• South African Grand Prix

Reutemann breaks his duck in South Africa

Laurence Edmondson March 30, 1974
Carlos Reutemann on his way to his first victory © Sutton Images
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Carlos Reutemann became the first Argentinean to win a Formula One race since Juan Manuel Fangio when he took victory at the South African Grand Prix, but yet again the weekend was overshadowed by the death of a driver.

Several drivers headed to Kyalami early to practice, and it was during one of those sessions that the front suspension on Peter Revson's Shadow collapsed at over 120mph, causing his car to flip over the Armco barrier at Barbecue Bend and burst into flames. His friends Graham Hill and Emerson Fittipaldi arrived on the scene to try to save him, but Revson died on the way to hospital.

"There was an obvious failure in the car," Hill said. "It went straight into the barrier at about 120mph and burst into flames. At the time Peter was pretty much alone on the track. Emerson and I were ahead of him. By that time the race crew were there with extinguishers we had picked up the front end of the car to get Peter out."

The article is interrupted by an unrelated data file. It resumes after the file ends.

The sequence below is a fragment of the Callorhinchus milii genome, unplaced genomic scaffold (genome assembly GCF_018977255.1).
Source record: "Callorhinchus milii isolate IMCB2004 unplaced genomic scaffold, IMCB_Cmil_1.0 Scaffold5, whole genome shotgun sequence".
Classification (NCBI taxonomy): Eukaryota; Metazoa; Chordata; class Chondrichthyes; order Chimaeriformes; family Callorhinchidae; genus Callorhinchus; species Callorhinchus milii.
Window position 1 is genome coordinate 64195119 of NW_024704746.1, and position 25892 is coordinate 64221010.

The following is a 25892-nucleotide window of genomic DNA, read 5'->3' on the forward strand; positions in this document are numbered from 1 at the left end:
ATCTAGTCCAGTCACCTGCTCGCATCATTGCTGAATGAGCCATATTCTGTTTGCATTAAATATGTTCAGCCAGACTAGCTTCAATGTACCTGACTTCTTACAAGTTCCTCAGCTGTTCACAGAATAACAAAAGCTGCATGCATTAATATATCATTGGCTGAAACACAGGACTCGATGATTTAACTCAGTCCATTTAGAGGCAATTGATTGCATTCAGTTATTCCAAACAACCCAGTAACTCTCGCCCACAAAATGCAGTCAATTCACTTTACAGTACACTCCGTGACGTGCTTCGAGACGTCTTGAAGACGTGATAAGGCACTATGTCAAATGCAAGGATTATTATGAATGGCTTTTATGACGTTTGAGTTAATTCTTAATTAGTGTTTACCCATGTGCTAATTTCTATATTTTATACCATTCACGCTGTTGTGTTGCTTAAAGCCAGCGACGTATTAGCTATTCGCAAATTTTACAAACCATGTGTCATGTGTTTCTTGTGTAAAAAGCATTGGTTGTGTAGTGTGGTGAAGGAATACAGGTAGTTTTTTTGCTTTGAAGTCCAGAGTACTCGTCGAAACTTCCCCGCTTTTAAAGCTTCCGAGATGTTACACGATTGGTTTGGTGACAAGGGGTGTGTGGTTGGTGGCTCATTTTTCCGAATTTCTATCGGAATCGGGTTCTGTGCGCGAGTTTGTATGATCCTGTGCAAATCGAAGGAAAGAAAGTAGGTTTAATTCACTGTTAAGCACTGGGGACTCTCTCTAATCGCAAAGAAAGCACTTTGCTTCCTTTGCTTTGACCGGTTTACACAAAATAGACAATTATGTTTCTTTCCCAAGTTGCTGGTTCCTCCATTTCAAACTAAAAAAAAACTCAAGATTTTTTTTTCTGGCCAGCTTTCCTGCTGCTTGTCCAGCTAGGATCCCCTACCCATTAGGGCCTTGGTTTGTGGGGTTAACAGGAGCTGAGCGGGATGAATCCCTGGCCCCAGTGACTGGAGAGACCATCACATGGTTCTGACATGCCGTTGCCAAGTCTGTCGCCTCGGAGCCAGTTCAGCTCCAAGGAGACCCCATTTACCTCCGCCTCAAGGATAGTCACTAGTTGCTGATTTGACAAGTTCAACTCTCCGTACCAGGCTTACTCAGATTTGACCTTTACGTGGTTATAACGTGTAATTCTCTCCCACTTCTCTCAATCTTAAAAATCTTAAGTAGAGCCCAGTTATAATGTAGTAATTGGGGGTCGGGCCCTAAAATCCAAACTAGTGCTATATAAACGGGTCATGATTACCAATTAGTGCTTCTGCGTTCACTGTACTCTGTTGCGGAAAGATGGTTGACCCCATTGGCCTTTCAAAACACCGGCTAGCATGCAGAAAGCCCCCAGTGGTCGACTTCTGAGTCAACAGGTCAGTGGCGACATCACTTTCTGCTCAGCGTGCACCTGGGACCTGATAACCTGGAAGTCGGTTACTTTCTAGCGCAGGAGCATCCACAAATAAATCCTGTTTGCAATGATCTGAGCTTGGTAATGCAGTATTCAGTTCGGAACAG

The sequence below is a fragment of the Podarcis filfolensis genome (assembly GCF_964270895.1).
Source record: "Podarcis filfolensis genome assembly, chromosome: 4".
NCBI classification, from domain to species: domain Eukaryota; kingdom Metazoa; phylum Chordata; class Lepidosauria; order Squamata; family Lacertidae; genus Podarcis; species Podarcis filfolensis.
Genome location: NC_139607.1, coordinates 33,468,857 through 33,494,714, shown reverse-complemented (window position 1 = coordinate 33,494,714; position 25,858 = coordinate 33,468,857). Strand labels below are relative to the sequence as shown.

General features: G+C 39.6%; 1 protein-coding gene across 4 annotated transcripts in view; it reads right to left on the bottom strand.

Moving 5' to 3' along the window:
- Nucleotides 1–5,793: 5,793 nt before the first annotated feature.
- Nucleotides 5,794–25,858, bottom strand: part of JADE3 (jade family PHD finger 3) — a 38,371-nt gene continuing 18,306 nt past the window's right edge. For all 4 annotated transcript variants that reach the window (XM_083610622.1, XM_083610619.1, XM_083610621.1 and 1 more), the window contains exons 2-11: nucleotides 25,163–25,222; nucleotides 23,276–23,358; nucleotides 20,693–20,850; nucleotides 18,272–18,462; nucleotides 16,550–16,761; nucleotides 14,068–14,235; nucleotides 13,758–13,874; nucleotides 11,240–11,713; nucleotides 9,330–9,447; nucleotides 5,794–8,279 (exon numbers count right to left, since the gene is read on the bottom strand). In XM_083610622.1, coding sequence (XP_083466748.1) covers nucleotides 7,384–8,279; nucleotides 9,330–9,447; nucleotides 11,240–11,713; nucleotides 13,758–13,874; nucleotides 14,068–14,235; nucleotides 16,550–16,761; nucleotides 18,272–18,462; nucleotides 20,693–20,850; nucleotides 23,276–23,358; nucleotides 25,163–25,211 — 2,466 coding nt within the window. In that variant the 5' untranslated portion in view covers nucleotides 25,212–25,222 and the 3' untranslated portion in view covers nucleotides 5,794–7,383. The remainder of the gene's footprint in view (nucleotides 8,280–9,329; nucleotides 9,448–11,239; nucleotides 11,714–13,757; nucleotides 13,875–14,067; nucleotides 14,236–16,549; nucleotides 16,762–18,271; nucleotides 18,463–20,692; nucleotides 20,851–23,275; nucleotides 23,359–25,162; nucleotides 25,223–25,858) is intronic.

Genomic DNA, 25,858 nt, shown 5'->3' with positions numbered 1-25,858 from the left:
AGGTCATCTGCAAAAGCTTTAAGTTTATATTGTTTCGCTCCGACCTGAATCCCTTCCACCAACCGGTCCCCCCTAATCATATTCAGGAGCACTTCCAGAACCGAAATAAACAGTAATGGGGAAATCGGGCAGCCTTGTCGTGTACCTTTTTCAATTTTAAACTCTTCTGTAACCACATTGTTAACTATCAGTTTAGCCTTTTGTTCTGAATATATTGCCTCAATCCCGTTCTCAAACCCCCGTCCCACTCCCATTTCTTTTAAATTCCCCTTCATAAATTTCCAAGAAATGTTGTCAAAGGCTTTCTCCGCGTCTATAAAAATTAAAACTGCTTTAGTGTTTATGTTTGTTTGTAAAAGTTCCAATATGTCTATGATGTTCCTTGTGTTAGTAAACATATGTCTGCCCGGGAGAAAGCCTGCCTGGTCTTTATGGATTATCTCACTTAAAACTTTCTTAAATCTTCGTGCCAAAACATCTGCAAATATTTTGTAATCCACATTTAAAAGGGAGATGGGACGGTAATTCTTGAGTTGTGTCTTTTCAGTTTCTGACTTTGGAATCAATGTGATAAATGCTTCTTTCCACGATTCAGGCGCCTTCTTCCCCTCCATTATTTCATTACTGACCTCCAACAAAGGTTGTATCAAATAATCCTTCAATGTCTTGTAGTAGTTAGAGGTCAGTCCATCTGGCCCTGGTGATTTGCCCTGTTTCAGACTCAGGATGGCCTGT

The race itself was far from guaranteed as a debate raged about the availability of fuel as the world was in the middle of an oil crisis as a result of an escalating crisis in the Middle East.

In the practice sessions Niki Lauda and Carlos Pace made the headlines, but it was Reutemann who made the flying start from the second row and started harrying Lauda around the Kyalami circuit. On lap 9 he took the lead and never came under threat as Lauda eventually succumbed to engine problems on lap 66.

Jean-Pierre Beltoise came through to take second in the BRM, with Mike Hailwood a solid third in the Yardley McLaren. But for Lotus it was another forgettable weekend as both Ronnie Peterson and new signing Jacky Ickx were sidelined after the pair collided on the first lap.

It was a sweet victory for Reutemann after he just missed out on victory at his home race earlier in the season.

Laurence Edmondson is an assistant editor on ESPNF1

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Laurence Edmondson is deputy editor of ESPNF1 Laurence Edmondson grew up on a Sunday afternoon diet of Ayrton Senna and Nigel Mansell and first stepped in the paddock as a Bridgestone competition finalist in 2005. He worked for ITV-F1 after graduating from university and has been ESPNF1's deputy editor since 2010